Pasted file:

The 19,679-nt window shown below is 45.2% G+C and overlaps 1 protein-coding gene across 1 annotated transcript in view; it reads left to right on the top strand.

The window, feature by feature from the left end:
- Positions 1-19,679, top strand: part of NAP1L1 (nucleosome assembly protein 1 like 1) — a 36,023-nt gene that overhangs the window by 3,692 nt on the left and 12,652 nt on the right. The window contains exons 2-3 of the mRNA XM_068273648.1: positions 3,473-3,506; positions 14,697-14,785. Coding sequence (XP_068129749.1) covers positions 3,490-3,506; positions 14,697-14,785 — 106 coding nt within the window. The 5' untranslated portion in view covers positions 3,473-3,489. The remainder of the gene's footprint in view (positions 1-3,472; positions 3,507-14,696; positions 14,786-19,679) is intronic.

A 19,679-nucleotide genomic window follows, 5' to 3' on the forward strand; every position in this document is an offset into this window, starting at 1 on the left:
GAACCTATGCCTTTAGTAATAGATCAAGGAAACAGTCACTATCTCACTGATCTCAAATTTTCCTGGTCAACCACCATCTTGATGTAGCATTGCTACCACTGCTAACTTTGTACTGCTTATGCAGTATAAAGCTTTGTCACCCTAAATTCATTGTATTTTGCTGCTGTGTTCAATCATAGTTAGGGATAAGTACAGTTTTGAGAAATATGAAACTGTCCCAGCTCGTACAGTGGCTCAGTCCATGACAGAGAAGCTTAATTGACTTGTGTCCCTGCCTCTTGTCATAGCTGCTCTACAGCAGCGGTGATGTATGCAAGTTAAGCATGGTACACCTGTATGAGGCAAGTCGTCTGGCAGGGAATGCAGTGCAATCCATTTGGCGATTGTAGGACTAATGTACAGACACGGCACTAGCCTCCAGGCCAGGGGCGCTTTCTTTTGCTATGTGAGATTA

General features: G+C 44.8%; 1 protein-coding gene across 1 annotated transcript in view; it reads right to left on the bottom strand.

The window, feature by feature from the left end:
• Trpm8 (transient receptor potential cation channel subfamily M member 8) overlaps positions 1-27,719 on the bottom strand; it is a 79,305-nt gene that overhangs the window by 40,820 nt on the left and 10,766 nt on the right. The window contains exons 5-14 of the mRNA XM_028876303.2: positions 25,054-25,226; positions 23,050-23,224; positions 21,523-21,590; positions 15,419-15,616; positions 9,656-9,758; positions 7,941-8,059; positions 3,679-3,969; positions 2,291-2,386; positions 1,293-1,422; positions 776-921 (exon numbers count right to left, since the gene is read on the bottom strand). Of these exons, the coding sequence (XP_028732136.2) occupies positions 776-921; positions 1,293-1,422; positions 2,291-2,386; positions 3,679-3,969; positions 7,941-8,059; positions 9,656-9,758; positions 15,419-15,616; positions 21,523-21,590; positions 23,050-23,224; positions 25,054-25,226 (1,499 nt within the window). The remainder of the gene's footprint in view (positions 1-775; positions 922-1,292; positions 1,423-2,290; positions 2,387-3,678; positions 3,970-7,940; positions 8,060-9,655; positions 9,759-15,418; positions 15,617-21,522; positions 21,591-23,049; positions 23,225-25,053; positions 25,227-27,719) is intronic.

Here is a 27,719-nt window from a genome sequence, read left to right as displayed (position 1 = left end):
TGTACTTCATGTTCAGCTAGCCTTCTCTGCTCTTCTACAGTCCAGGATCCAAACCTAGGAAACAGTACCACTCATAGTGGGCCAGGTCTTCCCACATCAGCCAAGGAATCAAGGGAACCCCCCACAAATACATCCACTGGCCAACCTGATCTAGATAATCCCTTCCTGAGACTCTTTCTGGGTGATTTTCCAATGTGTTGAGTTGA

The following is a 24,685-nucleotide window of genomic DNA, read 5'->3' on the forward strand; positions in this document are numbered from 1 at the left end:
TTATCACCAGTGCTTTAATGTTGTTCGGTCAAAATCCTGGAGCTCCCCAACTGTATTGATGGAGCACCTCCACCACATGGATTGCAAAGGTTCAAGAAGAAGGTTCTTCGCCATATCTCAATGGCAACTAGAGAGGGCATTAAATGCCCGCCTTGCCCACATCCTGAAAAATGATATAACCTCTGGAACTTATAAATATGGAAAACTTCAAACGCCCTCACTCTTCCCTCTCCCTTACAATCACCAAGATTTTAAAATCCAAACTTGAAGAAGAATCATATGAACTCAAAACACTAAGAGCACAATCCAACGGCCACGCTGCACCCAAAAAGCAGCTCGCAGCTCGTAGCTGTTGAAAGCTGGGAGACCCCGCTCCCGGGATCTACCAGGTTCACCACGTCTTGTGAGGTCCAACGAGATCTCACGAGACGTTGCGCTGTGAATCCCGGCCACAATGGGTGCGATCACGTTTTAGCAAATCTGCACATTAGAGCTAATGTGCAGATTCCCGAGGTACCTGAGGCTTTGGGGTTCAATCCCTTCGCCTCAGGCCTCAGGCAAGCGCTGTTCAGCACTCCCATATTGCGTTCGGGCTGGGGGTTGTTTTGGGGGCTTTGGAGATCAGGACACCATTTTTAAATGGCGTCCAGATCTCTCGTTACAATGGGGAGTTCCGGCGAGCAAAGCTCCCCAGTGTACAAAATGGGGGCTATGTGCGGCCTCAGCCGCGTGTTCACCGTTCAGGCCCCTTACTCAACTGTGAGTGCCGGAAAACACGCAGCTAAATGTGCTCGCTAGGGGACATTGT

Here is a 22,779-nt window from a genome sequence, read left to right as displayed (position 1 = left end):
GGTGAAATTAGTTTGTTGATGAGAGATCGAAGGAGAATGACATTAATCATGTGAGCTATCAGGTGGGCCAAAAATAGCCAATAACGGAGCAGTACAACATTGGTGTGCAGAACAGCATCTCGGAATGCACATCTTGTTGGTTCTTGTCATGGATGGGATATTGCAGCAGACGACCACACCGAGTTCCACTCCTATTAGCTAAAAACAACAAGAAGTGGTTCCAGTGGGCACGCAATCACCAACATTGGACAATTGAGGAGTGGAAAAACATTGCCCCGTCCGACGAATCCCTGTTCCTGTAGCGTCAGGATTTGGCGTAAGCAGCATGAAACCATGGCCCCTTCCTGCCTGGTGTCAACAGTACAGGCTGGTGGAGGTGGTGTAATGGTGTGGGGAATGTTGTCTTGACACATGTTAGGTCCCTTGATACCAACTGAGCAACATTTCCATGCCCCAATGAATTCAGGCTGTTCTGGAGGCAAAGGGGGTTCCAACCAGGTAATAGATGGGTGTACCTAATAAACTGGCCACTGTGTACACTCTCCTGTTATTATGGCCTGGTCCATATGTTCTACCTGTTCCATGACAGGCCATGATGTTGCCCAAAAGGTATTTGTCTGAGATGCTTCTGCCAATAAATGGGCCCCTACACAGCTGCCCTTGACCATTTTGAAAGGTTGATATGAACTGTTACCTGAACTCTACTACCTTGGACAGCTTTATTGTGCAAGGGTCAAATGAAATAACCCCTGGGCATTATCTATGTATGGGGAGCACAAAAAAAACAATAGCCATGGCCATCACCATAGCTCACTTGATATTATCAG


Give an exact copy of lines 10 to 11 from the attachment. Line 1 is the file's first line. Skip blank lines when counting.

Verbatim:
TGTACTTCATGTTCAGCTAGCCTTCTCTGCTCTTCTACAGTCCAGGATCCAAACCTAGGAAACAGTACCACTCATAGTGGGCCAGGTCTTCCCACATCAGCCAAGGAATCAAGGGAACCCCCCACAAATACATCCACTGGCCAACCTGATCTAGATAATCCCTTCCTGAGACTCTTTCTGGGTGATTTTCCAATGTGTTGAGTTGA

The following is a 24,685-nucleotide window of genomic DNA, read 5'->3' on the forward strand; positions in this document are numbered from 1 at the left end: